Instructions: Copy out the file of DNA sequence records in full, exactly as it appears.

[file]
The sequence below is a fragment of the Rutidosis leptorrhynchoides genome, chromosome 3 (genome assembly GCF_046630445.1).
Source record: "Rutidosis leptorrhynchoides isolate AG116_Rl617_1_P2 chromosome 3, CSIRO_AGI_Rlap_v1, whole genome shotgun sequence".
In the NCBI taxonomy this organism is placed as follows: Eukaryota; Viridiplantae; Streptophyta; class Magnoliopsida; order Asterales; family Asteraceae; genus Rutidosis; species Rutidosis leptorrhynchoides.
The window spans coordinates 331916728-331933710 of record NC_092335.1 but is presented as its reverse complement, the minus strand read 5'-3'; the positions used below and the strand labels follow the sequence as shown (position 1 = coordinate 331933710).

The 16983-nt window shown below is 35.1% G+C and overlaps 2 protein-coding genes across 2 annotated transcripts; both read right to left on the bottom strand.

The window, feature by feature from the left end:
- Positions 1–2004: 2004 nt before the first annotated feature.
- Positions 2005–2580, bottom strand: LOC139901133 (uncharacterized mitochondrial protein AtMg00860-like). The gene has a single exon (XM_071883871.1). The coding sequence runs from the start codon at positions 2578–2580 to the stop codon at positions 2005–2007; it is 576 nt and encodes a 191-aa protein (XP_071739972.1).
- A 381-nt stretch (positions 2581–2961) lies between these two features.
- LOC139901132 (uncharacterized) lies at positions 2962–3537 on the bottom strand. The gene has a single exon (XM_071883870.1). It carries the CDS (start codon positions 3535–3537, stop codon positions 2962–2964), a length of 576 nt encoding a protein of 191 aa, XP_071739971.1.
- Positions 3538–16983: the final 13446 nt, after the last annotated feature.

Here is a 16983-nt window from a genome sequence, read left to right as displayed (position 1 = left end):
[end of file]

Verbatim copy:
The sequence below is a fragment of the Rutidosis leptorrhynchoides genome, chromosome 3 (genome assembly GCF_046630445.1).
Source record: "Rutidosis leptorrhynchoides isolate AG116_Rl617_1_P2 chromosome 3, CSIRO_AGI_Rlap_v1, whole genome shotgun sequence".
In the NCBI taxonomy this organism is placed as follows: Eukaryota; Viridiplantae; Streptophyta; class Magnoliopsida; order Asterales; family Asteraceae; genus Rutidosis; species Rutidosis leptorrhynchoides.
The window spans coordinates 331916728-331933710 of record NC_092335.1 but is presented as its reverse complement, the minus strand read 5'-3'; the positions used below and the strand labels follow the sequence as shown (position 1 = coordinate 331933710).

The 16983-nt window shown below is 35.1% G+C and overlaps 2 protein-coding genes across 2 annotated transcripts; both read right to left on the bottom strand.

The window, feature by feature from the left end:
- Positions 1–2004: 2004 nt before the first annotated feature.
- Positions 2005–2580, bottom strand: LOC139901133 (uncharacterized mitochondrial protein AtMg00860-like). The gene has a single exon (XM_071883871.1). The coding sequence runs from the start codon at positions 2578–2580 to the stop codon at positions 2005–2007; it is 576 nt and encodes a 191-aa protein (XP_071739972.1).
- A 381-nt stretch (positions 2581–2961) lies between these two features.
- LOC139901132 (uncharacterized) lies at positions 2962–3537 on the bottom strand. The gene has a single exon (XM_071883870.1). It carries the CDS (start codon positions 3535–3537, stop codon positions 2962–2964), a length of 576 nt encoding a protein of 191 aa, XP_071739971.1.
- Positions 3538–16983: the final 13446 nt, after the last annotated feature.

Here is a 16983-nt window from a genome sequence, read left to right as displayed (position 1 = left end):